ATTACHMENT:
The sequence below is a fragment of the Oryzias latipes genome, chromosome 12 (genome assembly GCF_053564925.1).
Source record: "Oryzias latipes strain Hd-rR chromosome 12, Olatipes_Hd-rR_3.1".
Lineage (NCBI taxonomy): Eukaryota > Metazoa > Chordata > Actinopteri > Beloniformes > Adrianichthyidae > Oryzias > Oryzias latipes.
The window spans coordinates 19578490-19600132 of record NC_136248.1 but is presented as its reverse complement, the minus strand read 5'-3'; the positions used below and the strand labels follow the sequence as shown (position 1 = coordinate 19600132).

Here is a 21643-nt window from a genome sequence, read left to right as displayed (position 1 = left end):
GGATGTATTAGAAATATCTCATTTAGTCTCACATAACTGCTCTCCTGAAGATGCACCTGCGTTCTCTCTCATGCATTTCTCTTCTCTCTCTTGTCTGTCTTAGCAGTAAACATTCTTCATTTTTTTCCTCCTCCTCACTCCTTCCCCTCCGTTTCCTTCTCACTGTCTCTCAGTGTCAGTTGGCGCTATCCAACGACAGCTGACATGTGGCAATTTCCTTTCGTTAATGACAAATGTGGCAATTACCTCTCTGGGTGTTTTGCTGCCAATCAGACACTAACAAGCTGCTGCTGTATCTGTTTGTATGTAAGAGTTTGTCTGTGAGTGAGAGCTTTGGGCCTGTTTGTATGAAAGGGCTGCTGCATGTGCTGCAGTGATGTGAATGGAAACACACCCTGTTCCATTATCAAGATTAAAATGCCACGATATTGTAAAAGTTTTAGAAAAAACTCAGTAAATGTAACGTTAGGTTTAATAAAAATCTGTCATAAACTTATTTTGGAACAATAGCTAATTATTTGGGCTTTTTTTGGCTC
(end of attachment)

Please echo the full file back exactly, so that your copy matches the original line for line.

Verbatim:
The sequence below is a fragment of the Oryzias latipes genome, chromosome 12 (genome assembly GCF_053564925.1).
Source record: "Oryzias latipes strain Hd-rR chromosome 12, Olatipes_Hd-rR_3.1".
Lineage (NCBI taxonomy): Eukaryota > Metazoa > Chordata > Actinopteri > Beloniformes > Adrianichthyidae > Oryzias > Oryzias latipes.
The window spans coordinates 19578490-19600132 of record NC_136248.1 but is presented as its reverse complement, the minus strand read 5'-3'; the positions used below and the strand labels follow the sequence as shown (position 1 = coordinate 19600132).

Here is a 21643-nt window from a genome sequence, read left to right as displayed (position 1 = left end):
GGATGTATTAGAAATATCTCATTTAGTCTCACATAACTGCTCTCCTGAAGATGCACCTGCGTTCTCTCTCATGCATTTCTCTTCTCTCTCTTGTCTGTCTTAGCAGTAAACATTCTTCATTTTTTTCCTCCTCCTCACTCCTTCCCCTCCGTTTCCTTCTCACTGTCTCTCAGTGTCAGTTGGCGCTATCCAACGACAGCTGACATGTGGCAATTTCCTTTCGTTAATGACAAATGTGGCAATTACCTCTCTGGGTGTTTTGCTGCCAATCAGACACTAACAAGCTGCTGCTGTATCTGTTTGTATGTAAGAGTTTGTCTGTGAGTGAGAGCTTTGGGCCTGTTTGTATGAAAGGGCTGCTGCATGTGCTGCAGTGATGTGAATGGAAACACACCCTGTTCCATTATCAAGATTAAAATGCCACGATATTGTAAAAGTTTTAGAAAAAACTCAGTAAATGTAACGTTAGGTTTAATAAAAATCTGTCATAAACTTATTTTGGAACAATAGCTAATTATTTGGGCTTTTTTTGGCTC